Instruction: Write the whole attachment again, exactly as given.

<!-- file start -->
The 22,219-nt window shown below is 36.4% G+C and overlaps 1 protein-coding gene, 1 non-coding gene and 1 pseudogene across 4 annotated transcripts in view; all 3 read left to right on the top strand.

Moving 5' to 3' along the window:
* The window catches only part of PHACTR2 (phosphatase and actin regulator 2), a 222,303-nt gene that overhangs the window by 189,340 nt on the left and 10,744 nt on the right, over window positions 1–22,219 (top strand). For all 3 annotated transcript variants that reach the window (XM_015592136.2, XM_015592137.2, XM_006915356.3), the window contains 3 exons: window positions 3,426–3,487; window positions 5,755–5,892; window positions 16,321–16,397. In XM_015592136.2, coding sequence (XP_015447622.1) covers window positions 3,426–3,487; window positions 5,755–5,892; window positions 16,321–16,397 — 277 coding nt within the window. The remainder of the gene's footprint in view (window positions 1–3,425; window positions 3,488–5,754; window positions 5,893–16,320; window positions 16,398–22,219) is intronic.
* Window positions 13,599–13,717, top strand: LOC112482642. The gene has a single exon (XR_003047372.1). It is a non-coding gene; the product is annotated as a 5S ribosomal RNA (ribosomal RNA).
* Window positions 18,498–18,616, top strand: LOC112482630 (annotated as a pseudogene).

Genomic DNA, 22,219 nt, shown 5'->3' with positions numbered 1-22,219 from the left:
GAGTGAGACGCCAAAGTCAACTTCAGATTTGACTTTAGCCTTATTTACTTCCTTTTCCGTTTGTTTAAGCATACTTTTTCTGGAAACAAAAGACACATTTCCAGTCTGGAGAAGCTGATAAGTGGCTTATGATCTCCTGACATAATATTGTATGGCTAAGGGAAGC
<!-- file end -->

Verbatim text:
The 22,219-nt window shown below is 36.4% G+C and overlaps 1 protein-coding gene, 1 non-coding gene and 1 pseudogene across 4 annotated transcripts in view; all 3 read left to right on the top strand.

Moving 5' to 3' along the window:
* The window catches only part of PHACTR2 (phosphatase and actin regulator 2), a 222,303-nt gene that overhangs the window by 189,340 nt on the left and 10,744 nt on the right, over window positions 1–22,219 (top strand). For all 3 annotated transcript variants that reach the window (XM_015592136.2, XM_015592137.2, XM_006915356.3), the window contains 3 exons: window positions 3,426–3,487; window positions 5,755–5,892; window positions 16,321–16,397. In XM_015592136.2, coding sequence (XP_015447622.1) covers window positions 3,426–3,487; window positions 5,755–5,892; window positions 16,321–16,397 — 277 coding nt within the window. The remainder of the gene's footprint in view (window positions 1–3,425; window positions 3,488–5,754; window positions 5,893–16,320; window positions 16,398–22,219) is intronic.
* Window positions 13,599–13,717, top strand: LOC112482642. The gene has a single exon (XR_003047372.1). It is a non-coding gene; the product is annotated as a 5S ribosomal RNA (ribosomal RNA).
* Window positions 18,498–18,616, top strand: LOC112482630 (annotated as a pseudogene).

Genomic DNA, 22,219 nt, shown 5'->3' with positions numbered 1-22,219 from the left:
GAGTGAGACGCCAAAGTCAACTTCAGATTTGACTTTAGCCTTATTTACTTCCTTTTCCGTTTGTTTAAGCATACTTTTTCTGGAAACAAAAGACACATTTCCAGTCTGGAGAAGCTGATAAGTGGCTTATGATCTCCTGACATAATATTGTATGGCTAAGGGAAGC